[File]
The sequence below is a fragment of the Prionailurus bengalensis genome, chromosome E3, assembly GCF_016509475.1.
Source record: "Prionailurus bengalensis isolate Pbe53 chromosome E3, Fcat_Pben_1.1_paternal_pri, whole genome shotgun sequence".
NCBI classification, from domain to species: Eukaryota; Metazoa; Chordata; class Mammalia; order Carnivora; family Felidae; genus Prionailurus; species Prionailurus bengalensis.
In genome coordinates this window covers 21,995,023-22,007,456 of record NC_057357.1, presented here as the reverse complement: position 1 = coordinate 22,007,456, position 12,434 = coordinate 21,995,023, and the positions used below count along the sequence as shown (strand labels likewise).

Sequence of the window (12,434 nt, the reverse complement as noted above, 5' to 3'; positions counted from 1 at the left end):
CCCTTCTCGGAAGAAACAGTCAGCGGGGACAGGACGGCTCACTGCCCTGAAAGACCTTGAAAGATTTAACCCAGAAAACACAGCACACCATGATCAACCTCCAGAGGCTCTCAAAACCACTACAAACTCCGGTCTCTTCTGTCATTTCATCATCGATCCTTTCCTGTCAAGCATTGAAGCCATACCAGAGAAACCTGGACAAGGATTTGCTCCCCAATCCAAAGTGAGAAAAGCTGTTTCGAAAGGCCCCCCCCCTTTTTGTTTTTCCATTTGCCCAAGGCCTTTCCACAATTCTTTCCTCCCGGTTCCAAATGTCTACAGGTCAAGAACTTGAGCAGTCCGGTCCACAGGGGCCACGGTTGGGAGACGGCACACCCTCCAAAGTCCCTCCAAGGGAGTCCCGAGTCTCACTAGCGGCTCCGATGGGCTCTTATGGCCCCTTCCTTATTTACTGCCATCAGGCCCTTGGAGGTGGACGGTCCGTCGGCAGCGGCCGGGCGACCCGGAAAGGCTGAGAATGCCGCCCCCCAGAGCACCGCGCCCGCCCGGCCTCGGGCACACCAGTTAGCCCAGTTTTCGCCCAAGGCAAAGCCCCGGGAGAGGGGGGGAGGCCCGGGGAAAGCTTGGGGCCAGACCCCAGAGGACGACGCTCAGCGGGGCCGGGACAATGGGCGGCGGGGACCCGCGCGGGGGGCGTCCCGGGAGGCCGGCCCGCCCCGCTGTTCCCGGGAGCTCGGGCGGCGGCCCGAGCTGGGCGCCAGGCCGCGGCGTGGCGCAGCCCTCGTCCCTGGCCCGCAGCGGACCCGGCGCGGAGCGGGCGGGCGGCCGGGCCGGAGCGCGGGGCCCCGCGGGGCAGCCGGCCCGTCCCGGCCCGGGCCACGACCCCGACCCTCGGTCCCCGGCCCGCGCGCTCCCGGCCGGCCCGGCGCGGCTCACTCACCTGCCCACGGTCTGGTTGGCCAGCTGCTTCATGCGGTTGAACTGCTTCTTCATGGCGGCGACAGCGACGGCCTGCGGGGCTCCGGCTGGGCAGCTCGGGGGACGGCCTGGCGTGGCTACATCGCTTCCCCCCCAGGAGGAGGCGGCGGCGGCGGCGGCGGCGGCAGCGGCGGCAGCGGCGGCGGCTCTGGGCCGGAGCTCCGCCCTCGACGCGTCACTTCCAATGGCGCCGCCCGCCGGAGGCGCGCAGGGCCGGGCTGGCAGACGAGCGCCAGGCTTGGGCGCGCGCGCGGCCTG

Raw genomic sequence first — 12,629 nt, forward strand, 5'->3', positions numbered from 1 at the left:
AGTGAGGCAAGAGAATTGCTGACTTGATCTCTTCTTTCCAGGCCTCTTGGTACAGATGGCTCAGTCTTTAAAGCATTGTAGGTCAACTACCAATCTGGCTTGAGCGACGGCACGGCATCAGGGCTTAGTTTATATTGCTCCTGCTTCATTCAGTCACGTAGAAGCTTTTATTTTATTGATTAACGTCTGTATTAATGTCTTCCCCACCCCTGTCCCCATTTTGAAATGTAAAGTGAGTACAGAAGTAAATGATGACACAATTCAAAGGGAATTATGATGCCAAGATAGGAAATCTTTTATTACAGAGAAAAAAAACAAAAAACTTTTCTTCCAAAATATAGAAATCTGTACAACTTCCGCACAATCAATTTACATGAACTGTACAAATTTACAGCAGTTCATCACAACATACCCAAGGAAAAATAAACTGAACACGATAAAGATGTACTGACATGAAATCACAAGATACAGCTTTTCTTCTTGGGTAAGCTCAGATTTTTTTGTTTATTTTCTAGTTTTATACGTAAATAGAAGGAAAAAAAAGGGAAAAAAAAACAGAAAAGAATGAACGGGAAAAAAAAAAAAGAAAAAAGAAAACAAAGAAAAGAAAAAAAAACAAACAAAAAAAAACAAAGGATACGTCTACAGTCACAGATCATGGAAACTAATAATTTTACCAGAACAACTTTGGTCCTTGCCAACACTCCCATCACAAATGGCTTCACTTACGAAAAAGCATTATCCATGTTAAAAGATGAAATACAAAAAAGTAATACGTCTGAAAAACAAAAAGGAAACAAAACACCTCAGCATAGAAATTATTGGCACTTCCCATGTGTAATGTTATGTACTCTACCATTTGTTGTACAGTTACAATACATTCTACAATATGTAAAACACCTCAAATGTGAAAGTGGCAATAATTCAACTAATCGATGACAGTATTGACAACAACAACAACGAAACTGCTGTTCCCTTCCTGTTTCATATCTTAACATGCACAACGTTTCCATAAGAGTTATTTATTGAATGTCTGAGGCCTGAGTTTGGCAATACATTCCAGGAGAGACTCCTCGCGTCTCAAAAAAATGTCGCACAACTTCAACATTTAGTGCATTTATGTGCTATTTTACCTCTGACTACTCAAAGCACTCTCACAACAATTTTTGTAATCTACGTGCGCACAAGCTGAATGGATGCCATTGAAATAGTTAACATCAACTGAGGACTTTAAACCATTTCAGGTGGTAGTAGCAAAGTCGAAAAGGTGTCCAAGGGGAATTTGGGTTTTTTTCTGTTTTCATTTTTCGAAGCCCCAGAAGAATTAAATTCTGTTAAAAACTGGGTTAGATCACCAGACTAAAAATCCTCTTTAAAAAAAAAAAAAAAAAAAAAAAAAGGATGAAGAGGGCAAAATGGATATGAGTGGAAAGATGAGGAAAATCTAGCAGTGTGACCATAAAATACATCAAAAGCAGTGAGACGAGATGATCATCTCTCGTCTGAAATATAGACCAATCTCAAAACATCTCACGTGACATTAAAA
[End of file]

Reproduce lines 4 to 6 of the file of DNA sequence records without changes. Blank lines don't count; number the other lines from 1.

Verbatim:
In genome coordinates this window covers 21,995,023-22,007,456 of record NC_057357.1, presented here as the reverse complement: position 1 = coordinate 22,007,456, position 12,434 = coordinate 21,995,023, and the positions used below count along the sequence as shown (strand labels likewise).

Sequence of the window (12,434 nt, the reverse complement as noted above, 5' to 3'; positions counted from 1 at the left end):
CCCTTCTCGGAAGAAACAGTCAGCGGGGACAGGACGGCTCACTGCCCTGAAAGACCTTGAAAGATTTAACCCAGAAAACACAGCACACCATGATCAACCTCCAGAGGCTCTCAAAACCACTACAAACTCCGGTCTCTTCTGTCATTTCATCATCGATCCTTTCCTGTCAAGCATTGAAGCCATACCAGAGAAACCTGGACAAGGATTTGCTCCCCAATCCAAAGTGAGAAAAGCTGTTTCGAAAGGCCCCCCCCCTTTTTGTTTTTCCATTTGCCCAAGGCCTTTCCACAATTCTTTCCTCCCGGTTCCAAATGTCTACAGGTCAAGAACTTGAGCAGTCCGGTCCACAGGGGCCACGGTTGGGAGACGGCACACCCTCCAAAGTCCCTCCAAGGGAGTCCCGAGTCTCACTAGCGGCTCCGATGGGCTCTTATGGCCCCTTCCTTATTTACTGCCATCAGGCCCTTGGAGGTGGACGGTCCGTCGGCAGCGGCCGGGCGACCCGGAAAGGCTGAGAATGCCGCCCCCCAGAGCACCGCGCCCGCCCGGCCTCGGGCACACCAGTTAGCCCAGTTTTCGCCCAAGGCAAAGCCCCGGGAGAGGGGGGGAGGCCCGGGGAAAGCTTGGGGCCAGACCCCAGAGGACGACGCTCAGCGGGGCCGGGACAATGGGCGGCGGGGACCCGCGCGGGGGGCGTCCCGGGAGGCCGGCCCGCCCCGCTGTTCCCGGGAGCTCGGGCGGCGGCCCGAGCTGGGCGCCAGGCCGCGGCGTGGCGCAGCCCTCGTCCCTGGCCCGCAGCGGACCCGGCGCGGAGCGGGCGGGCGGCCGGGCCGGAGCGCGGGGCCCCGCGGGGCAGCCGGCCCGTCCCGGCCCGGGCCACGACCCCGACCCTCGGTCCCCGGCCCGCGCGCTCCCGGCCGGCCCGGCGCGGCTCACTCACCTGCCCACGGTCTGGTTGGCCAGCTGCTTCATGCGGTTGAACTGCTTCTTCATGGCGGCGACAGCGACGGCCTGCGGGGCTCCGGCTGGGCAGCTCGGGGGACGGCCTGGCGTGGCTACATCGCTTCCCCCCCAGGAGGAGGCGGCGGCGGCGGCGGCGGCGGCAGCGGCGGCAGCGGCGGCGGCTCTGGGCCGGAGCTCCGCCCTCGACGCGTCACTTCCAATGGCGCCGCCCGCCGGAGGCGCGCAGGGCCGGGCTGGCAGACGAGCGCCAGGCTTGGGCGCGCGCGCGGCCTG